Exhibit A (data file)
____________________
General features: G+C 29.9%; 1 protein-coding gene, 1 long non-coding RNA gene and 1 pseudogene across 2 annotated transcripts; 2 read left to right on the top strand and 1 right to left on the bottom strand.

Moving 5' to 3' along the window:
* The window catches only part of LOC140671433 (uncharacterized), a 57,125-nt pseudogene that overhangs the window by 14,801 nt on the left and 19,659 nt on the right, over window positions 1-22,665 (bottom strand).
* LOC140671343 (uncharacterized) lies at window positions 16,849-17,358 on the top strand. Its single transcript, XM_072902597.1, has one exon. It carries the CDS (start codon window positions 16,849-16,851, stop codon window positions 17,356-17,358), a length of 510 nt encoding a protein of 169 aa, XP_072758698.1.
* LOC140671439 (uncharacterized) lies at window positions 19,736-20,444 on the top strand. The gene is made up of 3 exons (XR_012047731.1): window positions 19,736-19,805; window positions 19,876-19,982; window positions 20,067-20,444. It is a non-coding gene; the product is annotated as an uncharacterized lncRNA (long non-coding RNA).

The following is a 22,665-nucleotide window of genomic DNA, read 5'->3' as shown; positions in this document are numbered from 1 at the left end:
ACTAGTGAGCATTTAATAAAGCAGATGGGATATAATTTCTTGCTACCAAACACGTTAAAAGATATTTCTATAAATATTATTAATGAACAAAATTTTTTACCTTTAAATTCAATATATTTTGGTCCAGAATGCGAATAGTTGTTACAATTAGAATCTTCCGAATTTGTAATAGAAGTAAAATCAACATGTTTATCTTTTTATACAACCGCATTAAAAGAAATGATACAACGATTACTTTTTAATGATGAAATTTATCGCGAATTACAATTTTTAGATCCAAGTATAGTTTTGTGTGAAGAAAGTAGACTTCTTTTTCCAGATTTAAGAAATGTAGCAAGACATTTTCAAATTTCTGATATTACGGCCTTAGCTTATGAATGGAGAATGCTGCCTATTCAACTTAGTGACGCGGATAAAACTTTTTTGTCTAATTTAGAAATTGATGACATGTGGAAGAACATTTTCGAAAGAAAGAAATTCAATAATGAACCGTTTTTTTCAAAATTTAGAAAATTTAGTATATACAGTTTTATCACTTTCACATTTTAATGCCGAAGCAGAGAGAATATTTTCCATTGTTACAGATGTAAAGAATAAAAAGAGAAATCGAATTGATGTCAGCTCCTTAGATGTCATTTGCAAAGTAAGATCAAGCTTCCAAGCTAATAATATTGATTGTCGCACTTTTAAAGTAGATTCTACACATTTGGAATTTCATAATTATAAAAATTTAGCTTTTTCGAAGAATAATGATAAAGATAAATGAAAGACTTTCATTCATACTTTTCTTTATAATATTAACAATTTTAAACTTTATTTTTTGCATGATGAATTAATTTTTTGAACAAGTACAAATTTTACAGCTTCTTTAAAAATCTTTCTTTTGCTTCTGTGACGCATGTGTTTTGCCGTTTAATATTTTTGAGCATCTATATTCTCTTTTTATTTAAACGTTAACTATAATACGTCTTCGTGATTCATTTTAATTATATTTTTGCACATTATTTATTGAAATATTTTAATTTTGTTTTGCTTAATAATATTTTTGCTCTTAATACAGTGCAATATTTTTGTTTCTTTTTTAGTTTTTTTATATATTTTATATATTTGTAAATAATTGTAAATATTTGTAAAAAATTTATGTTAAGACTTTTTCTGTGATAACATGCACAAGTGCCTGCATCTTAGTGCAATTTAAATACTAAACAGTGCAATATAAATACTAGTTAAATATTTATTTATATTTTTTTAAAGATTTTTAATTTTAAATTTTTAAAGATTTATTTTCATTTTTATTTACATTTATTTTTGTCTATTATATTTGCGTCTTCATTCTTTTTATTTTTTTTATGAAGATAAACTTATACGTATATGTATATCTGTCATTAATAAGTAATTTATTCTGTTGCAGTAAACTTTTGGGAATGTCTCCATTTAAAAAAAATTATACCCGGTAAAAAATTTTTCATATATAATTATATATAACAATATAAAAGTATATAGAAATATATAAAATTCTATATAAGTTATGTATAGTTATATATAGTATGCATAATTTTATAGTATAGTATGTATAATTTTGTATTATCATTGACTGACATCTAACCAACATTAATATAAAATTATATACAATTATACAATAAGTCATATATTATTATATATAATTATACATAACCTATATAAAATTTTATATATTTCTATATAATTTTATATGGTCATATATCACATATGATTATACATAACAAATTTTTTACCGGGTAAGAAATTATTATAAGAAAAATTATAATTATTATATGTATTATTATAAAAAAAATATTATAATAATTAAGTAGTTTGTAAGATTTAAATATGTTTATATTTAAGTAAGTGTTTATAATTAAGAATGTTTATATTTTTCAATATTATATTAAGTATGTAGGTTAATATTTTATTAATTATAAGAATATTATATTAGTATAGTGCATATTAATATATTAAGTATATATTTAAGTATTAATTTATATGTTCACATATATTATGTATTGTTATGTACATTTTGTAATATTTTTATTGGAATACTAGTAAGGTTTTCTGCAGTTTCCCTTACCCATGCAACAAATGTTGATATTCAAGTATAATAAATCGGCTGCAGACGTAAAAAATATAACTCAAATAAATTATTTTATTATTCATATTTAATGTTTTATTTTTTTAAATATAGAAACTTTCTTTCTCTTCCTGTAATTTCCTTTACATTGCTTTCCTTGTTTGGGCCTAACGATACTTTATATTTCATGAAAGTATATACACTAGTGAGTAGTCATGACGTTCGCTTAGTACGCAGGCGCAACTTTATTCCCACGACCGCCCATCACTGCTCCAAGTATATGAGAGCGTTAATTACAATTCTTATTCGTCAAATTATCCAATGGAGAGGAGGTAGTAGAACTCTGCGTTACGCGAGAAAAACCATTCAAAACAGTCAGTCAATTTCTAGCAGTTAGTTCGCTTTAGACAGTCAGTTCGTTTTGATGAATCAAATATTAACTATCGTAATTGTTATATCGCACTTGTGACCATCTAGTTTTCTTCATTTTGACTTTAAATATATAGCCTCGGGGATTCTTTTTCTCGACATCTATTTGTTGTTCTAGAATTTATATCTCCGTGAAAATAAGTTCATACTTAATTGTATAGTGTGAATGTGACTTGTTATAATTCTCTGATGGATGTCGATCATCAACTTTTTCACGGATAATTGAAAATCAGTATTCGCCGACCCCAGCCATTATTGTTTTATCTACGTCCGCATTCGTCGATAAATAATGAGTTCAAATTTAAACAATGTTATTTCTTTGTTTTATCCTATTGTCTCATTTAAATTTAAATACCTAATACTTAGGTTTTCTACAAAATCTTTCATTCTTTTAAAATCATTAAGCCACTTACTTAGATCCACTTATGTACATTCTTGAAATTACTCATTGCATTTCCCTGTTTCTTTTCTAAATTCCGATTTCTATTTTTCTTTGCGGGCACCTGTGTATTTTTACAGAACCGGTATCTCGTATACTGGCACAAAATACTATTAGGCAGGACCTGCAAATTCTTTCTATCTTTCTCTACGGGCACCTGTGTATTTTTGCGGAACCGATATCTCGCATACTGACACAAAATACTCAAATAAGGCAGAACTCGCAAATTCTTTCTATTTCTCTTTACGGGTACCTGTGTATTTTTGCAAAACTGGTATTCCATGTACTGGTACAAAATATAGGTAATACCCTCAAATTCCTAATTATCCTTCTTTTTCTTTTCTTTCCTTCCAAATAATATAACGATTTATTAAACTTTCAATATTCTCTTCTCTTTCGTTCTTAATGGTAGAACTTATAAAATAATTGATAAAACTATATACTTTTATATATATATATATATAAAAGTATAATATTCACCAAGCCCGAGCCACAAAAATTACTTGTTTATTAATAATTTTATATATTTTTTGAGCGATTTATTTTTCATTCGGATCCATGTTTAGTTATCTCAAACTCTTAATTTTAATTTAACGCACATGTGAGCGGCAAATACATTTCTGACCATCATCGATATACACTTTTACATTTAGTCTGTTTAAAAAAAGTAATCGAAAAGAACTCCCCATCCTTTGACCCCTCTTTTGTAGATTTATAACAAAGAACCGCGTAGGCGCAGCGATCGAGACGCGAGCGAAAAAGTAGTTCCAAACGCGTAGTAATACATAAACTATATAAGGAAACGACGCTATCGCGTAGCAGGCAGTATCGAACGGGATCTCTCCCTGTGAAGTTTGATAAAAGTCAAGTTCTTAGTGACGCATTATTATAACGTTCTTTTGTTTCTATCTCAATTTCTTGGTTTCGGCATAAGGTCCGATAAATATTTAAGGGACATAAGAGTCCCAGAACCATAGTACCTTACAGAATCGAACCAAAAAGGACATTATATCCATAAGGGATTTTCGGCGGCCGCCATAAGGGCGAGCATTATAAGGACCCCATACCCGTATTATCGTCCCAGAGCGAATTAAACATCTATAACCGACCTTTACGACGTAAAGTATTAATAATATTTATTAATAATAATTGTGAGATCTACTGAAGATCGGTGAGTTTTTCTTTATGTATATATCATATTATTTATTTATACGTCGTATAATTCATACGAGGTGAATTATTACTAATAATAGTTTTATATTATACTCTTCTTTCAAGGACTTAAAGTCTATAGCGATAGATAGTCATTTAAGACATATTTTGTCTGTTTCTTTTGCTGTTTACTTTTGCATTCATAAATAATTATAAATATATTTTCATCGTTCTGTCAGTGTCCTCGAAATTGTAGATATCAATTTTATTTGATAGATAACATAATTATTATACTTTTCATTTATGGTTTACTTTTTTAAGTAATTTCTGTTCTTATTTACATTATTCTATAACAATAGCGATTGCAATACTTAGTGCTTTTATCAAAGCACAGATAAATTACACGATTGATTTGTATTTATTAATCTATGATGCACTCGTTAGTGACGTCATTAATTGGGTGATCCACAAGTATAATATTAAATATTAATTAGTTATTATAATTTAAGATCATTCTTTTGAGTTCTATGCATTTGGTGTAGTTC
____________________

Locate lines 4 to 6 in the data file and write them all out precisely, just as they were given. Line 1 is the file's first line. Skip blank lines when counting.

* LOC140671343 (uncharacterized) lies at window positions 16,849-17,358 on the top strand. Its single transcript, XM_072902597.1, has one exon. It carries the CDS (start codon window positions 16,849-16,851, stop codon window positions 17,356-17,358), a length of 510 nt encoding a protein of 169 aa, XP_072758698.1.
* LOC140671439 (uncharacterized) lies at window positions 19,736-20,444 on the top strand. The gene is made up of 3 exons (XR_012047731.1): window positions 19,736-19,805; window positions 19,876-19,982; window positions 20,067-20,444. It is a non-coding gene; the product is annotated as an uncharacterized lncRNA (long non-coding RNA).

The following is a 22,665-nucleotide window of genomic DNA, read 5'->3' as shown; positions in this document are numbered from 1 at the left end: